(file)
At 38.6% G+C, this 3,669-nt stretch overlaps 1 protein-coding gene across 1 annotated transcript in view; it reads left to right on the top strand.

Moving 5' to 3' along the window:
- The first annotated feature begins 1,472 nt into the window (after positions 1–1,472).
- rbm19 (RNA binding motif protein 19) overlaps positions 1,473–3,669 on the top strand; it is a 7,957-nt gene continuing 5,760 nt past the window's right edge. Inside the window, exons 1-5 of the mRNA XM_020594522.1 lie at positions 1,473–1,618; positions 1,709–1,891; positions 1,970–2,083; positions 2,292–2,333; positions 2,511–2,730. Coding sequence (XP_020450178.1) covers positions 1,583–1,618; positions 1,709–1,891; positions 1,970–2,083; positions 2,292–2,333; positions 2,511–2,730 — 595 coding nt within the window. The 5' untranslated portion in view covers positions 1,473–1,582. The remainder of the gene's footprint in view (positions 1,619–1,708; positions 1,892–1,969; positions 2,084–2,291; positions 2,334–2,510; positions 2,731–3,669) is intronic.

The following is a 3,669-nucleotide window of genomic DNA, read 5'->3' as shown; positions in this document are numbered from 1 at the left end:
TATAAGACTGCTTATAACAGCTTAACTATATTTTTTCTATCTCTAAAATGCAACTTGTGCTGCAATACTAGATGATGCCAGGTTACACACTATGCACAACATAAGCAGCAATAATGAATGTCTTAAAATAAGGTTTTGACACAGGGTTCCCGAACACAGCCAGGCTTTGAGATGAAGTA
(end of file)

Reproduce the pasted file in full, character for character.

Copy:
At 38.6% G+C, this 3,669-nt stretch overlaps 1 protein-coding gene across 1 annotated transcript in view; it reads left to right on the top strand.

Moving 5' to 3' along the window:
- The first annotated feature begins 1,472 nt into the window (after positions 1–1,472).
- rbm19 (RNA binding motif protein 19) overlaps positions 1,473–3,669 on the top strand; it is a 7,957-nt gene continuing 5,760 nt past the window's right edge. Inside the window, exons 1-5 of the mRNA XM_020594522.1 lie at positions 1,473–1,618; positions 1,709–1,891; positions 1,970–2,083; positions 2,292–2,333; positions 2,511–2,730. Coding sequence (XP_020450178.1) covers positions 1,583–1,618; positions 1,709–1,891; positions 1,970–2,083; positions 2,292–2,333; positions 2,511–2,730 — 595 coding nt within the window. The 5' untranslated portion in view covers positions 1,473–1,582. The remainder of the gene's footprint in view (positions 1,619–1,708; positions 1,892–1,969; positions 2,084–2,291; positions 2,334–2,510; positions 2,731–3,669) is intronic.

The following is a 3,669-nucleotide window of genomic DNA, read 5'->3' as shown; positions in this document are numbered from 1 at the left end:
TATAAGACTGCTTATAACAGCTTAACTATATTTTTTCTATCTCTAAAATGCAACTTGTGCTGCAATACTAGATGATGCCAGGTTACACACTATGCACAACATAAGCAGCAATAATGAATGTCTTAAAATAAGGTTTTGACACAGGGTTCCCGAACACAGCCAGGCTTTGAGATGAAGTA